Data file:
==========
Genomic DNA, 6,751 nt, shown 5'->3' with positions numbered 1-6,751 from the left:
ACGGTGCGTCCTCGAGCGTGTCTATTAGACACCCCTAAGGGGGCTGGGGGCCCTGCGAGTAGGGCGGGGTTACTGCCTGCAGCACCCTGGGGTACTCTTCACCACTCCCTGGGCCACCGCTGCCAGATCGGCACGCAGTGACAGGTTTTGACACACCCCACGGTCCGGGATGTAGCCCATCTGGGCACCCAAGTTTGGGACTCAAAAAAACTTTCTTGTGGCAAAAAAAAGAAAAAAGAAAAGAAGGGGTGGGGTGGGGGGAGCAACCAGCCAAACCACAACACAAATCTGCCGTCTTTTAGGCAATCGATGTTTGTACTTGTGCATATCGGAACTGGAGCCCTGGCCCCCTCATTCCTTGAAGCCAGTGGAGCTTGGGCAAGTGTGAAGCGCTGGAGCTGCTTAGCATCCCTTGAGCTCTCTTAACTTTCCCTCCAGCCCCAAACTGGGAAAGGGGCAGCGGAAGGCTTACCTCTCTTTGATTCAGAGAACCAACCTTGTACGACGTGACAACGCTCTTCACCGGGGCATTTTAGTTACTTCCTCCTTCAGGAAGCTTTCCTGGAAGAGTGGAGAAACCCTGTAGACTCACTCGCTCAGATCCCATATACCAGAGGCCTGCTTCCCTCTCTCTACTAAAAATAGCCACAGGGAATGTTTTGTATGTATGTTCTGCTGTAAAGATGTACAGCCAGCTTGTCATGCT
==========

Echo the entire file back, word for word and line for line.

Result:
Genomic DNA, 6,751 nt, shown 5'->3' with positions numbered 1-6,751 from the left:
ACGGTGCGTCCTCGAGCGTGTCTATTAGACACCCCTAAGGGGGCTGGGGGCCCTGCGAGTAGGGCGGGGTTACTGCCTGCAGCACCCTGGGGTACTCTTCACCACTCCCTGGGCCACCGCTGCCAGATCGGCACGCAGTGACAGGTTTTGACACACCCCACGGTCCGGGATGTAGCCCATCTGGGCACCCAAGTTTGGGACTCAAAAAAACTTTCTTGTGGCAAAAAAAAGAAAAAAGAAAAGAAGGGGTGGGGTGGGGGGAGCAACCAGCCAAACCACAACACAAATCTGCCGTCTTTTAGGCAATCGATGTTTGTACTTGTGCATATCGGAACTGGAGCCCTGGCCCCCTCATTCCTTGAAGCCAGTGGAGCTTGGGCAAGTGTGAAGCGCTGGAGCTGCTTAGCATCCCTTGAGCTCTCTTAACTTTCCCTCCAGCCCCAAACTGGGAAAGGGGCAGCGGAAGGCTTACCTCTCTTTGATTCAGAGAACCAACCTTGTACGACGTGACAACGCTCTTCACCGGGGCATTTTAGTTACTTCCTCCTTCAGGAAGCTTTCCTGGAAGAGTGGAGAAACCCTGTAGACTCACTCGCTCAGATCCCATATACCAGAGGCCTGCTTCCCTCTCTCTACTAAAAATAGCCACAGGGAATGTTTTGTATGTATGTTCTGCTGTAAAGATGTACAGCCAGCTTGTCATGCT